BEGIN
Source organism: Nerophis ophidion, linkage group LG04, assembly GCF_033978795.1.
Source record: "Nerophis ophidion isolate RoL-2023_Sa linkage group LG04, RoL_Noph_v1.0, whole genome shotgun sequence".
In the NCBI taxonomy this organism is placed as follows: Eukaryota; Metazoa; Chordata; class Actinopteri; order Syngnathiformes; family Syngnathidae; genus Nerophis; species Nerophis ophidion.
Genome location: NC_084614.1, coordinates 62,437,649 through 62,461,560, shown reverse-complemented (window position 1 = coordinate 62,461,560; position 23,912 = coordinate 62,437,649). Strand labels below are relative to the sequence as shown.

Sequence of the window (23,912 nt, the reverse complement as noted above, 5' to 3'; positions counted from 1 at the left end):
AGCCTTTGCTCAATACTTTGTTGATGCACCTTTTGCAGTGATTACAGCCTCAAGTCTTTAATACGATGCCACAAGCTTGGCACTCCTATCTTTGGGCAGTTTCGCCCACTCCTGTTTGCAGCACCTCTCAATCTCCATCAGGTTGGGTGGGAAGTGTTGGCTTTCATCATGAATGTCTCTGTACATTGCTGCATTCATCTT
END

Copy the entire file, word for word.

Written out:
Source organism: Nerophis ophidion, linkage group LG04, assembly GCF_033978795.1.
Source record: "Nerophis ophidion isolate RoL-2023_Sa linkage group LG04, RoL_Noph_v1.0, whole genome shotgun sequence".
In the NCBI taxonomy this organism is placed as follows: Eukaryota; Metazoa; Chordata; class Actinopteri; order Syngnathiformes; family Syngnathidae; genus Nerophis; species Nerophis ophidion.
Genome location: NC_084614.1, coordinates 62,437,649 through 62,461,560, shown reverse-complemented (window position 1 = coordinate 62,461,560; position 23,912 = coordinate 62,437,649). Strand labels below are relative to the sequence as shown.

Sequence of the window (23,912 nt, the reverse complement as noted above, 5' to 3'; positions counted from 1 at the left end):
AGCCTTTGCTCAATACTTTGTTGATGCACCTTTTGCAGTGATTACAGCCTCAAGTCTTTAATACGATGCCACAAGCTTGGCACTCCTATCTTTGGGCAGTTTCGCCCACTCCTGTTTGCAGCACCTCTCAATCTCCATCAGGTTGGGTGGGAAGTGTTGGCTTTCATCATGAATGTCTCTGTACATTGCTGCATTCATCTT